‘Then took they up stones to cast at him’.  Let us think for a moment about these stones.  On Lent I, in his temptations of Christ, Satan spoke of stones, urging that Christ turn stones into bread and that he cast himself from the temple in confidence that angels would rescue him lest he ‘dash [his] foot against a stone’ (Matthew 4:6).  Now Satan, having failed in tempting our Lord at the temple, wishes to convert those same temple stones into instruments of the Lord’s death.  Earlier in chapter 8 of John’s gospel, the same chapter from which comes today’s lesson, men were going to stone a woman taken in adultery.  Our Lord turned aside their merciless intention saying, ‘He that is without sin among you, let him first cast a stone at her.’ (8:7)  On that occasion shame and self-knowledge turned aside wrath, and the stones were not cast at Abraham’s daughter, but rather fell harmlessly from the hands of her self-convicted judges.  Next week, however, self-knowledge will fail, mercy will flee away, and the Lord who forgives the sinner will himself be killed by sinners.  Again, our Lord once asked, ‘Or what man is there of you, whom if his son ask bread, will he give him a stone?’ (Matthew 7:9)  So our loving Father sent to his children manna in the old covenant and the Messiah in the new, the Living Bread of heaven.  But the foolish children, old and new, rather than accepting the Father’s Bread and Son, would stone to death the Gift.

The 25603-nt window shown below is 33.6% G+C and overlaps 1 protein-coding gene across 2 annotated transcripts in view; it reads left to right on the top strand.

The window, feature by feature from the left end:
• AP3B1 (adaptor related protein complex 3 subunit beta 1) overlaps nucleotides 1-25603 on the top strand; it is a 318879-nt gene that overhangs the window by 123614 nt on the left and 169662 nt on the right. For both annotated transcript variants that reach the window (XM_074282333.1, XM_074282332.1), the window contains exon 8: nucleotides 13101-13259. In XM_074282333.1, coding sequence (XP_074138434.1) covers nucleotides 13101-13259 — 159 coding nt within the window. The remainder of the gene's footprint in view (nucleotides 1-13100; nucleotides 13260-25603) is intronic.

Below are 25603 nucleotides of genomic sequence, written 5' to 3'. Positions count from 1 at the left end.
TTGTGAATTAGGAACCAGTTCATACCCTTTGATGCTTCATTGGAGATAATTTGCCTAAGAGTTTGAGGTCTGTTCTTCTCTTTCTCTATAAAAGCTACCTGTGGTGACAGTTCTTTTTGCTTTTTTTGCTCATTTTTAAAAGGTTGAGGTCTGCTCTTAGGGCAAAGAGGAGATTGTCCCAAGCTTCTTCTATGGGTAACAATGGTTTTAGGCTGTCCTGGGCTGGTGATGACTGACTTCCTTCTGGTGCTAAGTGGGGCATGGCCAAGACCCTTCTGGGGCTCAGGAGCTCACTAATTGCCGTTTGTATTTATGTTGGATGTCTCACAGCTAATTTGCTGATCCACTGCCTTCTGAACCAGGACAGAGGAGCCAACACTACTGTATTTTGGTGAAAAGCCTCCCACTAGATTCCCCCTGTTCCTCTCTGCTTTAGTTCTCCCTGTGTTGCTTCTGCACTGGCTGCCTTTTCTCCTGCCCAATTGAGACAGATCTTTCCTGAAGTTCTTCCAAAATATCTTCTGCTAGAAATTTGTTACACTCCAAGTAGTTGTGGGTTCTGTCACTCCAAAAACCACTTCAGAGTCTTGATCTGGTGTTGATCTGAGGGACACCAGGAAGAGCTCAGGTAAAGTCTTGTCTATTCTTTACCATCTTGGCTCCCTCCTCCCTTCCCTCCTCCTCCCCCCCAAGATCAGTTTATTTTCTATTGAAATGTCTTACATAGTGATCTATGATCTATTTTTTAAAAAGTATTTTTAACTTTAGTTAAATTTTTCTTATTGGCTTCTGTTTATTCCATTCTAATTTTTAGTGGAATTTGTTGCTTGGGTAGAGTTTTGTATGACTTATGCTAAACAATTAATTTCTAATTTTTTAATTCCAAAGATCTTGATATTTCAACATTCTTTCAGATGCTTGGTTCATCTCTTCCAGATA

The stones in today’s lesson do no harm, because our Lord hides himself and passes through the midst of his would-be assassins.  Next Sunday will end otherwise, with our Lord dead upon a cross.  In Holy Week we read each day that our Lord saves others by not saving himself, by dying for others, by forgoing for himself the mercy he extended to the adulterous woman, the hungry children crying for bread, and the wayward Israelites in Sinai.

And so in Holy Week another stone enters the story:  a great stone rolled to seal up a tomb, to keep God safely away, to remove the offence of his convicting mercy, to take away the Giver of bread to heedless children.  But the love of God is greater than the hatred of man, and that great stone at the holy sepulchre, meant to hide God in death, will itself be taken away to show the death of death by the Lord’s death.  Pay attention to the stones in Scripture.

          Public was Death; but Power, but Might,

          But Life again, but Victory,

          Were hushed into the dead of night,

          The shuttered dark, the secrecy,

          And all alone, alone, alone,

          He rose again behind the stone.  [Alice Meynell]

In the Name of the Father, and of the Son, and of the Holy Ghost.  Amen.